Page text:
Williston’s Carbon Footprint: Why So Big?

There’s an informative Web site offered by the University of California at Berkeley that offers, among other things, a map of the United States showing how many greenhouse gases the average household puts out in every zipcode. Here’s our area:

Williston's Carbon Footprint

You’ll notice that South Burlington and especially Burlington are greener (literally and figuratively) than we are in terms of carbon footprint, but that’s a little misleading: it turns out that cities tends to have lower carbon footprints, but they result in widespread suburbs with larger carbon footprints. Burlington depends on its suburbs, so unfortunately it’s a linked effect.

The good news here is that those of us in the suburbs have an enormous opportunity to reduce carbon footprint, and that anything we learn to do can spread to other suburbs around the world, where we see this same pattern.

It’s hard to make out from the picture above, but look at the blue and purple columns in the graph. Those represent transportation (blue) and heating (purple). Reducing car trips, reducing use of airplanes, carpooling, using mass transit, and electric cars all can combine to drive that blue bar way down. For the purple bar, we have similarly big possibilities, including insulation, weatherization, and air source heat pumps (or if you don’t have a home suitable for one of those, the next best thing would be wood or wood pellets).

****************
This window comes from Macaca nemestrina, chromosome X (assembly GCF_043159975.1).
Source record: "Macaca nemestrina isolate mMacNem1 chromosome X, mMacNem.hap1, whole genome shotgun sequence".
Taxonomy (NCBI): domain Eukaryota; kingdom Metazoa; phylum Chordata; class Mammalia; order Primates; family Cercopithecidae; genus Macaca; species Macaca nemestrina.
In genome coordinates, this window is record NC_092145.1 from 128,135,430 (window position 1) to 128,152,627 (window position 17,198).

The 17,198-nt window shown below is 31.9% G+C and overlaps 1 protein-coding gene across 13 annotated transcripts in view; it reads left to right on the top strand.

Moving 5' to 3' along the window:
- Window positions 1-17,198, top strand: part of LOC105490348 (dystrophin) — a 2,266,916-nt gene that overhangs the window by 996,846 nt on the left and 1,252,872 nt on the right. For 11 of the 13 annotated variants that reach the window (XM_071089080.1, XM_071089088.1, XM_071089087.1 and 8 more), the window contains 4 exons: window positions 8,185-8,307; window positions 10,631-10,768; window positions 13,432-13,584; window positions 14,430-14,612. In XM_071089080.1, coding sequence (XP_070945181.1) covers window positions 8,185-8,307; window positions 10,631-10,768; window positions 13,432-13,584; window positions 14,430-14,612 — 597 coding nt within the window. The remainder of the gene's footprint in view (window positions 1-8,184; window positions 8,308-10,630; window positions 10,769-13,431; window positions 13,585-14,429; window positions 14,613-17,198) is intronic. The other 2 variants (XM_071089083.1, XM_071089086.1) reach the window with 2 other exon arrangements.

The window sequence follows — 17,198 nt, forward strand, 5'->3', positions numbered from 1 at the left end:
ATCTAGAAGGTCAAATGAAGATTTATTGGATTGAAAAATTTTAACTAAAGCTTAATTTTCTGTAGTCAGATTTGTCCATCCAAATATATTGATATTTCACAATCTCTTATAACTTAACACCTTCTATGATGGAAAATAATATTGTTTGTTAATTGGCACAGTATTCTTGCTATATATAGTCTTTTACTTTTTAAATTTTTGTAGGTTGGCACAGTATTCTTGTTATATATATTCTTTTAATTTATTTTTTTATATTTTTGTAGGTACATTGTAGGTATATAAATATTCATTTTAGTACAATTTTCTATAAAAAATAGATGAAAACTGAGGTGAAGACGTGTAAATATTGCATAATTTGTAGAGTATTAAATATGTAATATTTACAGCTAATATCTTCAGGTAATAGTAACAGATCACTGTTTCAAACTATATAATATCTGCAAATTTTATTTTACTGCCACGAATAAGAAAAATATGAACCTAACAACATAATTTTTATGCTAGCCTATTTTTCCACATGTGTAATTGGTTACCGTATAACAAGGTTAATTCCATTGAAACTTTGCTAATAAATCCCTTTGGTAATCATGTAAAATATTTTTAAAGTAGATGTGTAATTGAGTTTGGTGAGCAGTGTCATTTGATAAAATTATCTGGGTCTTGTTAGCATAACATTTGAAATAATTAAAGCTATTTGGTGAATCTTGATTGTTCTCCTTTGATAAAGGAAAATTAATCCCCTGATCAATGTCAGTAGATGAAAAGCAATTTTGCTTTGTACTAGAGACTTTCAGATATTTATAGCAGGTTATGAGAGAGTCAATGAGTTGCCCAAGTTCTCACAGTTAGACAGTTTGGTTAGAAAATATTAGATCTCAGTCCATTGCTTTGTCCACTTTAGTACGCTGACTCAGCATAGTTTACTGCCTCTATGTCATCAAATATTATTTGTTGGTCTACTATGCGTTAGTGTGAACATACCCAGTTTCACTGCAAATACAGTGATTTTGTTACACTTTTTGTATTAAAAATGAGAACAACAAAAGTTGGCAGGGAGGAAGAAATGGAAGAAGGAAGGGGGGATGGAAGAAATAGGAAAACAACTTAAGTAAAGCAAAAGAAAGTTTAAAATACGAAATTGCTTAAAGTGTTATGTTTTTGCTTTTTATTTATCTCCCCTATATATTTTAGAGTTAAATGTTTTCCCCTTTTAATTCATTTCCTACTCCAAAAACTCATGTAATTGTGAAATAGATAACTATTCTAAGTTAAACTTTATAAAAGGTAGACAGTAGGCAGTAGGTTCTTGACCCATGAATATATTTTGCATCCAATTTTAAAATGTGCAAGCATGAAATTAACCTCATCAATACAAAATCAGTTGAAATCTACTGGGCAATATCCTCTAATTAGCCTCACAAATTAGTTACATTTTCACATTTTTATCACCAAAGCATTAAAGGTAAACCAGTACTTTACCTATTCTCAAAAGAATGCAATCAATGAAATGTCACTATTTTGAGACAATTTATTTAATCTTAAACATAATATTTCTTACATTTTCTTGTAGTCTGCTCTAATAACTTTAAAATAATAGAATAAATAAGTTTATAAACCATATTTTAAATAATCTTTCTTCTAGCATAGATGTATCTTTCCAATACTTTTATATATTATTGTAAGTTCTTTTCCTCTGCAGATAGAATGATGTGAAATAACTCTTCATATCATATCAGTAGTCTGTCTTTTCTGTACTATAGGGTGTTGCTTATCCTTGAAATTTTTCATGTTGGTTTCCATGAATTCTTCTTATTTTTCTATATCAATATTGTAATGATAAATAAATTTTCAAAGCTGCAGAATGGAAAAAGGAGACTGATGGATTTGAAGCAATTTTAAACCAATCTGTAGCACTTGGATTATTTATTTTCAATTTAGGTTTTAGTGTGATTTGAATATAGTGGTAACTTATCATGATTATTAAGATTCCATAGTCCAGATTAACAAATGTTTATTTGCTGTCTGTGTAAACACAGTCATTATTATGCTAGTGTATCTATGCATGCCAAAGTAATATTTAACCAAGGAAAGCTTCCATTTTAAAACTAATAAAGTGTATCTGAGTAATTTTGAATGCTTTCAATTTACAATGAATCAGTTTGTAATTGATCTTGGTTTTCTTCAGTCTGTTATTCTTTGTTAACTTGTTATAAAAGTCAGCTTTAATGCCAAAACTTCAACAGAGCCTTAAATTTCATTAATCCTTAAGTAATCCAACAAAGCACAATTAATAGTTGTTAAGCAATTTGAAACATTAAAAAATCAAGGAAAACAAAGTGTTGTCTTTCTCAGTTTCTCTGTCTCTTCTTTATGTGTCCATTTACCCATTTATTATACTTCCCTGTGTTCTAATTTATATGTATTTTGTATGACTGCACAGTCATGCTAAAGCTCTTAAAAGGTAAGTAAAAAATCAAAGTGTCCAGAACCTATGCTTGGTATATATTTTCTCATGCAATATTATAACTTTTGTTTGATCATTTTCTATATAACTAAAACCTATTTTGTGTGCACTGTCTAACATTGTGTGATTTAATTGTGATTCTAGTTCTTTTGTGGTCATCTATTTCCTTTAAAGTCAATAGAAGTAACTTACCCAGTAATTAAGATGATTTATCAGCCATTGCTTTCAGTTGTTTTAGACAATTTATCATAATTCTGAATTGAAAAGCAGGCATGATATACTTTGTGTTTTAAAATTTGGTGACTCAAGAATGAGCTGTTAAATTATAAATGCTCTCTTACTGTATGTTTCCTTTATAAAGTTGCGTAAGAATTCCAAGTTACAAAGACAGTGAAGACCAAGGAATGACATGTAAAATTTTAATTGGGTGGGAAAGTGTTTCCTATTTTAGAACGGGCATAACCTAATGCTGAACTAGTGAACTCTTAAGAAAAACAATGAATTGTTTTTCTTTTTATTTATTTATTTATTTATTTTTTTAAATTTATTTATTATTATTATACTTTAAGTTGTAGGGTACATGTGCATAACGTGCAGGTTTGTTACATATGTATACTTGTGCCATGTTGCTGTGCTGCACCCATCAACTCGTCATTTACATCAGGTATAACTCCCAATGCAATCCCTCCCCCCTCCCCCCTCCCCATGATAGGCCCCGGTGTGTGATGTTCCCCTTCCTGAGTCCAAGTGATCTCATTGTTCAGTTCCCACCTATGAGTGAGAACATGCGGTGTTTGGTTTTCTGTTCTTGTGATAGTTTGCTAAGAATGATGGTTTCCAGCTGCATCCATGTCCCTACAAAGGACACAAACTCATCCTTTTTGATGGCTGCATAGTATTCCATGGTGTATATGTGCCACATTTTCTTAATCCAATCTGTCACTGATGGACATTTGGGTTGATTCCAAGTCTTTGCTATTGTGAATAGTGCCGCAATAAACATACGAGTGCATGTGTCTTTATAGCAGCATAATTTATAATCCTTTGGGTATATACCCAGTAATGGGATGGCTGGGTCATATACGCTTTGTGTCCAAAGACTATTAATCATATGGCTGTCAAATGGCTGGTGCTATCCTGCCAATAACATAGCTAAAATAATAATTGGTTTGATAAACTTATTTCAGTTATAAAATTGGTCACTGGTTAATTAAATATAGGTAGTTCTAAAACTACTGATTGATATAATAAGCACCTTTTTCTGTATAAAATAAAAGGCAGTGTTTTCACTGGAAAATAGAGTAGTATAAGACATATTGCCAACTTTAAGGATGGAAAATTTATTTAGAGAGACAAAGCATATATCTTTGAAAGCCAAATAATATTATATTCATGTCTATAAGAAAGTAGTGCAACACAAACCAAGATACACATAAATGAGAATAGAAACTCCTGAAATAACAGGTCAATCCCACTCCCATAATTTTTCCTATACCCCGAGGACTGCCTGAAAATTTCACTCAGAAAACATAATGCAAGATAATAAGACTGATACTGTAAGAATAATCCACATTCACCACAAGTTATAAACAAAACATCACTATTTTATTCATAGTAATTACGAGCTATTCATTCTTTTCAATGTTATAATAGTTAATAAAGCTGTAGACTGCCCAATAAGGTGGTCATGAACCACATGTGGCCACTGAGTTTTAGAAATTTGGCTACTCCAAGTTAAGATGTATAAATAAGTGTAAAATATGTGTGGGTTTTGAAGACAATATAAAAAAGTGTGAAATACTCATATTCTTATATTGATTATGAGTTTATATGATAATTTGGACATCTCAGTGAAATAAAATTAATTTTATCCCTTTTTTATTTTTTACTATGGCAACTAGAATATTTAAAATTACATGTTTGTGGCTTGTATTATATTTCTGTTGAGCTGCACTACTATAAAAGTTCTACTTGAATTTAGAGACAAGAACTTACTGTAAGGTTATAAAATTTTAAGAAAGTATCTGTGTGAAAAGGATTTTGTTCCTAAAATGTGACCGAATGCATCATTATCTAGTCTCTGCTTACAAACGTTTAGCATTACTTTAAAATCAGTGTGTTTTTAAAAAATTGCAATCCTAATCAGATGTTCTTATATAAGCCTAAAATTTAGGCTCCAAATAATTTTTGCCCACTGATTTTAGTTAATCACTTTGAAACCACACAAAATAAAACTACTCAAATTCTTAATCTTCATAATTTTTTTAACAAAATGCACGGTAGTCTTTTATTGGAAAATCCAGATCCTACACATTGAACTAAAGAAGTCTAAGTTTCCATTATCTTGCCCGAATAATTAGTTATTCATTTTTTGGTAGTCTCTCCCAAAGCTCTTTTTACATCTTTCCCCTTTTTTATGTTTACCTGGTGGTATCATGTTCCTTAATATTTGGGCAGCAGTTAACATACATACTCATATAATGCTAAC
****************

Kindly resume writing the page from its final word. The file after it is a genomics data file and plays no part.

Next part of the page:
As a matter of pride, let’s not be just an average suburban town: there’s a lot more to Williston than that. Let’s show people how a small town like ours on the fringe of a small city can make a big difference.

Free Climate Change Film Showing: This Changes Everything

Vermont solar company SunCommon will offer a free showing of Naomi Klein’s This Changes Everything, a film about the consequences and opportunities arising from climate change, tonight at Main Street Landing in Burlington at 5:30 PM. Full details are here. SunCommon will continue to offer showings of the film around the state over the next few weeks: the full schedule is here.